WASHINGTON (AP) -- The FBI says a senior analyst at the Defense Intelligence Agency began spying for Cuba nearly five years ago, passing along secrets about a U.S. war games exercise and the American military's knowledge of military weapons in Cuba.
Ana Belen Montes, an employee of the Defense Intelligence Agency since 1985, appeared before a U.S. magistrate Friday in Washington and was charged with conspiracy to deliver U.S. national defense information to Cuba. She entered no plea and was ordered held without bond.
In a 17-page affidavit, the FBI alleged that the Cuban intelligence service passed messages to Montes via shortwave radio and that the DIA analyst began spying for Cuba the day she bought her laptop computer, Oct. 5, 1996. The document said she used a set of computer disks to decrypt messages transmitted to her from the Cuban Intelligence Service.
One partially recovered message deals with "a particular special access program related to the national defense of the United States," which is so sensitive that it could not be publicly revealed in the court documents, the document said. The DIA confirmed that Montes and a colleague were briefed on the highly sensitive program on May 15, 1997.
According to the affidavit, a message from her Cuban contacts said regarding the 1996 war games: "Practically everything that takes place there will be of intelligence value. Let's see if it deals with contingency plans and specific targets in Cuba." Montes attended the exercise in Norfolk, Va.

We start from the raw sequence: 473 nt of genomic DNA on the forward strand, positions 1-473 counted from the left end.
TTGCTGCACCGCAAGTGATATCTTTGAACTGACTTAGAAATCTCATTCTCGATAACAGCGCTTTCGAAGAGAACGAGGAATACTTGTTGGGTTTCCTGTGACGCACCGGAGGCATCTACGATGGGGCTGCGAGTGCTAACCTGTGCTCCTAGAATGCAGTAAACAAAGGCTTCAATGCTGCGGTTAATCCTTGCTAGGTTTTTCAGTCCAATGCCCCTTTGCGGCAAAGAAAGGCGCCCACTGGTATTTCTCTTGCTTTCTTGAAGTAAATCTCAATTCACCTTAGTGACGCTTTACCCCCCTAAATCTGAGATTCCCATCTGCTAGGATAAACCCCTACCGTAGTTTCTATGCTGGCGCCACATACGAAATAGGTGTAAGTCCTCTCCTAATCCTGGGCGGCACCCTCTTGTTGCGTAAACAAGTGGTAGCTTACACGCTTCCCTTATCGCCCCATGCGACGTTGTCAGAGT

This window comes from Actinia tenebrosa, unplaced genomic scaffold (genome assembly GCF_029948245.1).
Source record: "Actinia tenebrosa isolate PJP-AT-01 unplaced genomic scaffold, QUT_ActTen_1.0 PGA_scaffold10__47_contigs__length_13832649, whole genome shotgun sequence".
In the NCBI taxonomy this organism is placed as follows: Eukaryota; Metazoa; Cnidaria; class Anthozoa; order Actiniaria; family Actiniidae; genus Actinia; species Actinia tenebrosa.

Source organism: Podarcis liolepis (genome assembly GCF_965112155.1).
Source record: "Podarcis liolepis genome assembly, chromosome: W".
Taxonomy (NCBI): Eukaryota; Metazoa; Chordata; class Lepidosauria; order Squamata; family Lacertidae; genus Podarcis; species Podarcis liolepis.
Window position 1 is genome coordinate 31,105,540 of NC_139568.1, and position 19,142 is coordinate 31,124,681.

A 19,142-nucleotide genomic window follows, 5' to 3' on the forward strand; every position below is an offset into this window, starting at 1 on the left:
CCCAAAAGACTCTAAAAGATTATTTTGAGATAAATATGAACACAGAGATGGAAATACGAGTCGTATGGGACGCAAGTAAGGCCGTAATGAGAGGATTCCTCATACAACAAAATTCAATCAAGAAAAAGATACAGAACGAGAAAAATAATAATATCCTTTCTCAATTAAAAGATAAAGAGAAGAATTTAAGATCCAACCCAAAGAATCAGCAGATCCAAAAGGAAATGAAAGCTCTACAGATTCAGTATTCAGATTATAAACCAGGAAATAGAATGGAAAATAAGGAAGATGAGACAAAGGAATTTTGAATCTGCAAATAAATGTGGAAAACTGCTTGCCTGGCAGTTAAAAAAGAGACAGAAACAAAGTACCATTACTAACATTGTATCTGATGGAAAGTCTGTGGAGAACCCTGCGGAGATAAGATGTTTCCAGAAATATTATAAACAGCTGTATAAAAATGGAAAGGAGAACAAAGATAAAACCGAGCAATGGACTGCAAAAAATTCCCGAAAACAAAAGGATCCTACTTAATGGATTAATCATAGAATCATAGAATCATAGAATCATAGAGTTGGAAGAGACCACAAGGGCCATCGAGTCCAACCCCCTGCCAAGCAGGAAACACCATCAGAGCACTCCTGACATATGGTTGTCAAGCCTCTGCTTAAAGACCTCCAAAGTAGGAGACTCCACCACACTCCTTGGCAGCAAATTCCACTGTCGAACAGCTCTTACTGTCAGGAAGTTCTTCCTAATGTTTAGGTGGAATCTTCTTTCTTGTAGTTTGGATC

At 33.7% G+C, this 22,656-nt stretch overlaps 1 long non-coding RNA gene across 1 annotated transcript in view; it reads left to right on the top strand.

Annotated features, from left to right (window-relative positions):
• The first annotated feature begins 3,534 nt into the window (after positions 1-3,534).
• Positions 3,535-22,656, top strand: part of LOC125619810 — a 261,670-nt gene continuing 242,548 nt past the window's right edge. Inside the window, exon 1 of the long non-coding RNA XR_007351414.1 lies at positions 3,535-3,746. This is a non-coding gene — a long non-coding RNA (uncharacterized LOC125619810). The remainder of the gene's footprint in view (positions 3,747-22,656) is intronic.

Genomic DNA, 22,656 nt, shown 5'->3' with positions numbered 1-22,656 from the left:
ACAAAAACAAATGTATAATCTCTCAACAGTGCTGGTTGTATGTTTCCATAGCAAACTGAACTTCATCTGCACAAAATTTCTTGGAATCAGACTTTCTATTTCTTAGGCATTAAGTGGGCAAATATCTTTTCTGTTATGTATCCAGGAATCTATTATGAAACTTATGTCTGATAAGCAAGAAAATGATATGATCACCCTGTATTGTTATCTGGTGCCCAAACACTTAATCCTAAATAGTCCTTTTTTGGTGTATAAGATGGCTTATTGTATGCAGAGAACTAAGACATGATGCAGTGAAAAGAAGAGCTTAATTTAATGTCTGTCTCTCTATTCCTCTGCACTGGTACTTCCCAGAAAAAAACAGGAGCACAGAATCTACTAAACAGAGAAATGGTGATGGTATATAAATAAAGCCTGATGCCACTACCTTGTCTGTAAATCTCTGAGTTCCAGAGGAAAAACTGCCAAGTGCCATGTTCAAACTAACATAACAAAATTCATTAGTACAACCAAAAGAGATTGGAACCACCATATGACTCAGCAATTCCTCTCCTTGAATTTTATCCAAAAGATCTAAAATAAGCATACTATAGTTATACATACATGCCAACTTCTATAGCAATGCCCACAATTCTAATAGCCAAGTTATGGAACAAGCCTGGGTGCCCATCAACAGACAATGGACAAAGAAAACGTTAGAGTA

Some of the messages suggested that Montes disclosed the upcoming arrival of a U.S. military intelligence officer in Cuba, the FBI said.
"As a result, the Cuban government was able to direct its counterintelligence resources against the U.S. officer," it said.
The FBI said Montes got a message back from her Cuban handlers stating, "We were waiting here for him with open arms."
The FBI secretly entered Montes' residence under a court order May 25.
It was unclear whether the Montes case was directly related to a ring in Florida convicted of spying for Cuba. However, the FBI affidavit notes repeatedly that methods of passing classified information that Montes allegedly used were the same as those used by the Miami defendants.
Five Florida defendants were convicted in June, and two pleaded guilty in Miami Friday, bringing to seven the number of defendants in a spy ring that prosecutors have labeled "The Wasp Network."
During surveillance of Montes, the FBI trailed her around suburban Washington as she used a series of pay phones, allegedly communicating with the Cuban intelligence service by calling a pager number.
The FBI said the Cuban intelligence service often communicates with clandestine agents outside Cuba by broadcasting encrypted messages at high frequencies that transmit a series of numbers. The agent monitoring the message on a shortwave radio keys in the numbers on a computer.
Rep. Lincoln Diaz-Balart, R-Fla., said Cuba shares intelligence information with terrorist states. "It was critically important that the spy be stopped now as the United States embarks upon a worldwide war against terrorism," he said.
Montes worked at DIA headquarters at Bolling Air Force Base here. The agency provides analyses of foreign countries' military capabilities and troop strengths for Pentagon planners. Along with the CIA, National Security Agency and National Reconnaissance Office, it is one of the main agencies of the U.S. intelligence community.
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